The History of Cushion Cut Diamonds
6 Minute Read
For those with a deep appreciation for diamond history, and a love for modern styles, the cushion cut may prove to be an ideal choice for today's collector. Its very name conjures up images of a sumptuous, sparkling pillow. It might seem like modern and ancient diamond cuts have no point of intersection—but you'd be wrong in that assumption. Some call the cushion cut diamond an "old new classic." Let's learn how this is true.
The cushion cut diamond has origins dating back to the very earliest diamond cutting styles. As old as it is, it's finding favor once again with savvy diamond collectors. Today, this timeless cutting style has become one of the top choices for engagement rings around the world.
Paying Tribute to the Old Mine Cut
The modern-day cushion cut owes its facet design to an ancient diamond cut called the Old Mine cut, which dates back to the 1700s. In the 1700s, much of the world's diamond mining occurred in Brazil after the first mines in India (the original source for diamonds) began to dry up. The Brazilian stone cutters utilized the Old Mine cut most often since it maximized carat retention with the rough crystals often produced in diamond mines there. The breathtaking Hope diamond, on view in the Smithsonian Museum of Natural History is one such famed diamond displaying the historical cut. The legendary Regent diamond, a 410 carat Indian origin diamond is another spectacular example of the early Old Miner's cut, dating to 1701.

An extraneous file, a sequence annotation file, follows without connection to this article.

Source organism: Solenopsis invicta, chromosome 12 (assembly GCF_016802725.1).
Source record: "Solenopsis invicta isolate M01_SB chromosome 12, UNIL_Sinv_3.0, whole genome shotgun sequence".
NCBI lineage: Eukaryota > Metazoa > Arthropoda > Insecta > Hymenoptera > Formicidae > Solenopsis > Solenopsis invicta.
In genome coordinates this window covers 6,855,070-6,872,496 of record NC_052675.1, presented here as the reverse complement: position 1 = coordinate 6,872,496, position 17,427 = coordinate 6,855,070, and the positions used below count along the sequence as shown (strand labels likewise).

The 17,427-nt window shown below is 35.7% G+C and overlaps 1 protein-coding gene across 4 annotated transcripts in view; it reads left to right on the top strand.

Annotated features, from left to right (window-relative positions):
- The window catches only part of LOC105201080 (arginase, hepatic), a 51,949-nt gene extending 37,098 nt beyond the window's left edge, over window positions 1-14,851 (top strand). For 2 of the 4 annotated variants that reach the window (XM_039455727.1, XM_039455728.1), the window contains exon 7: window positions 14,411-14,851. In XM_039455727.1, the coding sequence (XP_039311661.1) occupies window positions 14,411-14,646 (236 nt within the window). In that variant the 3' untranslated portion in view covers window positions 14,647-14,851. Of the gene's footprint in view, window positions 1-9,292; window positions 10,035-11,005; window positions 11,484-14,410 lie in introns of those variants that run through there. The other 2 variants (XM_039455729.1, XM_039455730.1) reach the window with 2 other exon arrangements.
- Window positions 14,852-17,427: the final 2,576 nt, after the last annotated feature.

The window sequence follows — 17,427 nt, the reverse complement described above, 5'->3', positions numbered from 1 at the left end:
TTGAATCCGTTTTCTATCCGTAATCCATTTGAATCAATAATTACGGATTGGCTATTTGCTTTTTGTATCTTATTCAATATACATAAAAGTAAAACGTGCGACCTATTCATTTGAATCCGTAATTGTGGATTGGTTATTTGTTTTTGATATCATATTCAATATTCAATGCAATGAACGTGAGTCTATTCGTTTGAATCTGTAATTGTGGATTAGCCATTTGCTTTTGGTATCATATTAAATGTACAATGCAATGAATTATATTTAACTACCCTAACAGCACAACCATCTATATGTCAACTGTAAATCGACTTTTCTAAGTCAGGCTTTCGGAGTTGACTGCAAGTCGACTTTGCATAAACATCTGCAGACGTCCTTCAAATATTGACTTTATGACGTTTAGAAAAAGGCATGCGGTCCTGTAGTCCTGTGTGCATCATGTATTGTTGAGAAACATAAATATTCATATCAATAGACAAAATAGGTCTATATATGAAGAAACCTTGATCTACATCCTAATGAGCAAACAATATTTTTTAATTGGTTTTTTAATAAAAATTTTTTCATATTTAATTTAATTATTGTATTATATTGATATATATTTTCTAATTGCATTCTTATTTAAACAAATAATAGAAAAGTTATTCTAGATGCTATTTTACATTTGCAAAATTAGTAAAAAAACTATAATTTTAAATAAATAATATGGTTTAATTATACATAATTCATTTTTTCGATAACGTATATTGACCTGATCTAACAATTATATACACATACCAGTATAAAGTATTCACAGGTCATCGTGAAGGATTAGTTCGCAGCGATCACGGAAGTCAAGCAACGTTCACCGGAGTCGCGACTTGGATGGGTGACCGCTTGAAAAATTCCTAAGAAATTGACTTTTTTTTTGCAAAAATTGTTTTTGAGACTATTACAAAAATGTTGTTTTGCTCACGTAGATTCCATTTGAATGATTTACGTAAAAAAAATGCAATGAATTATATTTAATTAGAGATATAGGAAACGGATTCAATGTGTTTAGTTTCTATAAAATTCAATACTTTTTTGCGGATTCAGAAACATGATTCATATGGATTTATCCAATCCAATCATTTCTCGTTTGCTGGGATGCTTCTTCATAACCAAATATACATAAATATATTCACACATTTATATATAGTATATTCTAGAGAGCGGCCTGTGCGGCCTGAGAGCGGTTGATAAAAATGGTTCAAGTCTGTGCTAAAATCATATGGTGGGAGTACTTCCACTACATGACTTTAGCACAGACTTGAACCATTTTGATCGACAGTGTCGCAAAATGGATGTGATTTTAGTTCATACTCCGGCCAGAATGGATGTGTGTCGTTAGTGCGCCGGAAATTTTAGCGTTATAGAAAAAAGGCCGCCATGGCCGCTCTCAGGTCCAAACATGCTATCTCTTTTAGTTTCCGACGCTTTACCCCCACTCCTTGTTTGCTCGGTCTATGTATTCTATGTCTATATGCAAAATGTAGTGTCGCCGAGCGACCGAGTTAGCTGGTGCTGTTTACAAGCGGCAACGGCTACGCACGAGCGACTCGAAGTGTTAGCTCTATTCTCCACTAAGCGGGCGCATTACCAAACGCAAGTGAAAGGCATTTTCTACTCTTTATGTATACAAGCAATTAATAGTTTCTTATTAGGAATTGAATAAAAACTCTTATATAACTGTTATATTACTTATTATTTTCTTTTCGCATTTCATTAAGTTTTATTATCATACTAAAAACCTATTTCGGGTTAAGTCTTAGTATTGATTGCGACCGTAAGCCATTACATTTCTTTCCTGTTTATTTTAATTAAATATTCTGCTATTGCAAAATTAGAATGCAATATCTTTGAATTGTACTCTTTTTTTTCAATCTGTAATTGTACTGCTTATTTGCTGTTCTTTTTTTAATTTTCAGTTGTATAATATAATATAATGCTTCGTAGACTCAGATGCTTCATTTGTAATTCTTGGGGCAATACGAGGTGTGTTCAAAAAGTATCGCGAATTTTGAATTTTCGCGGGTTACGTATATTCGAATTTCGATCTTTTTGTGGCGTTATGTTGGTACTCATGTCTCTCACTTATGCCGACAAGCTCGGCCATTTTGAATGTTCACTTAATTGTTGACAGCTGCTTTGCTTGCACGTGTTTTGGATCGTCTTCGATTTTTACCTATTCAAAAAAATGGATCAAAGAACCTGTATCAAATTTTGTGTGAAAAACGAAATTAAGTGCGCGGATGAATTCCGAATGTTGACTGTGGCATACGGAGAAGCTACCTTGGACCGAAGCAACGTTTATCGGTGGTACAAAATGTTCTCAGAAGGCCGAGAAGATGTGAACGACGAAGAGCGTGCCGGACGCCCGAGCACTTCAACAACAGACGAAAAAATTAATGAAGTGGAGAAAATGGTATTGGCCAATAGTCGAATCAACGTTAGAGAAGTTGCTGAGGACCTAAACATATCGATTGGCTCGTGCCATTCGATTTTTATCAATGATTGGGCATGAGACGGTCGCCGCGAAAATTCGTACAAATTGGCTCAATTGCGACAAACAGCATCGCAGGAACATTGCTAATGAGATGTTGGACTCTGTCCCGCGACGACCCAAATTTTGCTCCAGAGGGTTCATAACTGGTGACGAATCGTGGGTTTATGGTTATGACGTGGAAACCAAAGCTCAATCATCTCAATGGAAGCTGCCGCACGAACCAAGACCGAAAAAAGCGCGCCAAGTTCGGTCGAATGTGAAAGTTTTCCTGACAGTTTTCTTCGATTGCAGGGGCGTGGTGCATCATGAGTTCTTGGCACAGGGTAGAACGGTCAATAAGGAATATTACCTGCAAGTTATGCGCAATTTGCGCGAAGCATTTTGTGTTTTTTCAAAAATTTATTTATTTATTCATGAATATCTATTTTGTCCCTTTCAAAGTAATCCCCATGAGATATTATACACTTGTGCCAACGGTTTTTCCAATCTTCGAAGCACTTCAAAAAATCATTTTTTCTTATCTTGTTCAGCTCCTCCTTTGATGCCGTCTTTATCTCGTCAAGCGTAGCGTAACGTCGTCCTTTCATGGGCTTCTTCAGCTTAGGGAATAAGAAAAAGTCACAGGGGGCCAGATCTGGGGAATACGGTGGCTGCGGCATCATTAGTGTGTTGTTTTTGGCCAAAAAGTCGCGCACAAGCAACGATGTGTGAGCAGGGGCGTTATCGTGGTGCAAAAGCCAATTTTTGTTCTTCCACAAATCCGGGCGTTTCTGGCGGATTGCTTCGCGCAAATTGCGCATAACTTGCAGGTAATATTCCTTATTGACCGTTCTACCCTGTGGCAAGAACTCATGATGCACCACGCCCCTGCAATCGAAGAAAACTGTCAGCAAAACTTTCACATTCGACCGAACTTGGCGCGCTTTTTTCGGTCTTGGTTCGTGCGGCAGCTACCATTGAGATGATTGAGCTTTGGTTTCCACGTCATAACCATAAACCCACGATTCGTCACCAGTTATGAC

From the 1800s well into the early 1900s, before round brilliant diamonds took over as the most prized diamond cut, the Old Mine—precursor of the Cushion cut-was the most widespread style of diamond shape. Typical Old Mine cut diamonds had a rounded corner, squarish shape and a noticeably high crown with a small table facet. On the pavilion side, you would find a deeper pavilion and an open culet. While those elements don't make for the most brilliant light return by today's standards, it was the pinnacle of sparkle in those days. Cutters were concerned with not only saving weight with this cutting style, but it took less time to execute the cut.
Both today's cushion cut diamonds and the Old Miners share noticeable similarities and a few differences. The Old Mine cut had 58 facets, while the modern cushion cut typically has 64 facets, which aids with its eye-catching sparkle.